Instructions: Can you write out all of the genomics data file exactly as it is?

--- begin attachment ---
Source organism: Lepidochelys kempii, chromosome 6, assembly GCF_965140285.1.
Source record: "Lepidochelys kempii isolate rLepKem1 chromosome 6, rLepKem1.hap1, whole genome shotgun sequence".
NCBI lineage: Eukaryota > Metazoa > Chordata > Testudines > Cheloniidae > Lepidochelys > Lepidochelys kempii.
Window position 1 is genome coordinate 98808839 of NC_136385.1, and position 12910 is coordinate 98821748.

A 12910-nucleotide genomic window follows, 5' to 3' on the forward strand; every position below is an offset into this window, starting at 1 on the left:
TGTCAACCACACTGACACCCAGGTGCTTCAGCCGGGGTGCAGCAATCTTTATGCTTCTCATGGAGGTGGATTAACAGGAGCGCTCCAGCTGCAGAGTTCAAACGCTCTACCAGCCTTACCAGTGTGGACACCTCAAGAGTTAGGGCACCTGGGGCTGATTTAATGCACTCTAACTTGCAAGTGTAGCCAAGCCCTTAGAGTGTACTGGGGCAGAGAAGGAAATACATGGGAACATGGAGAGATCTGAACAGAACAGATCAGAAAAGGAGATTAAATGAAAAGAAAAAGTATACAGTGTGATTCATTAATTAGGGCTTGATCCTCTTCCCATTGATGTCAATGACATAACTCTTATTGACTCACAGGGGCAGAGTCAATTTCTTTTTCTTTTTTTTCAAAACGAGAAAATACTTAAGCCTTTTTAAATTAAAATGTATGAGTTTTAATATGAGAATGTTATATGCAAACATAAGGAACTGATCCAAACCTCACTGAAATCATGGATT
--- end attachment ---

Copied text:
Source organism: Lepidochelys kempii, chromosome 6, assembly GCF_965140285.1.
Source record: "Lepidochelys kempii isolate rLepKem1 chromosome 6, rLepKem1.hap1, whole genome shotgun sequence".
NCBI lineage: Eukaryota > Metazoa > Chordata > Testudines > Cheloniidae > Lepidochelys > Lepidochelys kempii.
Window position 1 is genome coordinate 98808839 of NC_136385.1, and position 12910 is coordinate 98821748.

A 12910-nucleotide genomic window follows, 5' to 3' on the forward strand; every position below is an offset into this window, starting at 1 on the left:
TGTCAACCACACTGACACCCAGGTGCTTCAGCCGGGGTGCAGCAATCTTTATGCTTCTCATGGAGGTGGATTAACAGGAGCGCTCCAGCTGCAGAGTTCAAACGCTCTACCAGCCTTACCAGTGTGGACACCTCAAGAGTTAGGGCACCTGGGGCTGATTTAATGCACTCTAACTTGCAAGTGTAGCCAAGCCCTTAGAGTGTACTGGGGCAGAGAAGGAAATACATGGGAACATGGAGAGATCTGAACAGAACAGATCAGAAAAGGAGATTAAATGAAAAGAAAAAGTATACAGTGTGATTCATTAATTAGGGCTTGATCCTCTTCCCATTGATGTCAATGACATAACTCTTATTGACTCACAGGGGCAGAGTCAATTTCTTTTTCTTTTTTTTCAAAACGAGAAAATACTTAAGCCTTTTTAAATTAAAATGTATGAGTTTTAATATGAGAATGTTATATGCAAACATAAGGAACTGATCCAAACCTCACTGAAATCATGGATT